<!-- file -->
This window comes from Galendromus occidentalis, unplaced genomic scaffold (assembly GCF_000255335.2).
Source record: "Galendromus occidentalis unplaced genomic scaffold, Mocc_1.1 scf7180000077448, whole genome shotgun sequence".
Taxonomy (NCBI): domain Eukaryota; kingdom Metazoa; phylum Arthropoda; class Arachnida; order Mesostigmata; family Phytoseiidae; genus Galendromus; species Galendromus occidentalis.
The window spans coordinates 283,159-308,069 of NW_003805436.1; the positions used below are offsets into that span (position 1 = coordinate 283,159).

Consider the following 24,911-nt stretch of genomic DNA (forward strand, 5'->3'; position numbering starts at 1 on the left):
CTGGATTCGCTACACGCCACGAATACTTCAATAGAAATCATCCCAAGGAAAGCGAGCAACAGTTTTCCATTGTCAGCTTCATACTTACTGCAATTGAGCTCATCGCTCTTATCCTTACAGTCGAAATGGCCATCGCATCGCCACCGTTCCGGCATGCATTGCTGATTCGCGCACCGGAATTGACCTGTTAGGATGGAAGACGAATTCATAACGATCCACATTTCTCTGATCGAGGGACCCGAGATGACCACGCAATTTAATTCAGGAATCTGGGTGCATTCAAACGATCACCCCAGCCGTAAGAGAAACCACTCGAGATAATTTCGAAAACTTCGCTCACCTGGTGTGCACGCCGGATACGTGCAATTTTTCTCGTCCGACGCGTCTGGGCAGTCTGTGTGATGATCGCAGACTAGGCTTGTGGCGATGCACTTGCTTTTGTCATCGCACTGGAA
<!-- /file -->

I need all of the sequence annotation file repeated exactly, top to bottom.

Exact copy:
This window comes from Galendromus occidentalis, unplaced genomic scaffold (assembly GCF_000255335.2).
Source record: "Galendromus occidentalis unplaced genomic scaffold, Mocc_1.1 scf7180000077448, whole genome shotgun sequence".
Taxonomy (NCBI): domain Eukaryota; kingdom Metazoa; phylum Arthropoda; class Arachnida; order Mesostigmata; family Phytoseiidae; genus Galendromus; species Galendromus occidentalis.
The window spans coordinates 283,159-308,069 of NW_003805436.1; the positions used below are offsets into that span (position 1 = coordinate 283,159).

Consider the following 24,911-nt stretch of genomic DNA (forward strand, 5'->3'; position numbering starts at 1 on the left):
CTGGATTCGCTACACGCCACGAATACTTCAATAGAAATCATCCCAAGGAAAGCGAGCAACAGTTTTCCATTGTCAGCTTCATACTTACTGCAATTGAGCTCATCGCTCTTATCCTTACAGTCGAAATGGCCATCGCATCGCCACCGTTCCGGCATGCATTGCTGATTCGCGCACCGGAATTGACCTGTTAGGATGGAAGACGAATTCATAACGATCCACATTTCTCTGATCGAGGGACCCGAGATGACCACGCAATTTAATTCAGGAATCTGGGTGCATTCAAACGATCACCCCAGCCGTAAGAGAAACCACTCGAGATAATTTCGAAAACTTCGCTCACCTGGTGTGCACGCCGGATACGTGCAATTTTTCTCGTCCGACGCGTCTGGGCAGTCTGTGTGATGATCGCAGACTAGGCTTGTGGCGATGCACTTGCTTTTGTCATCGCACTGGAA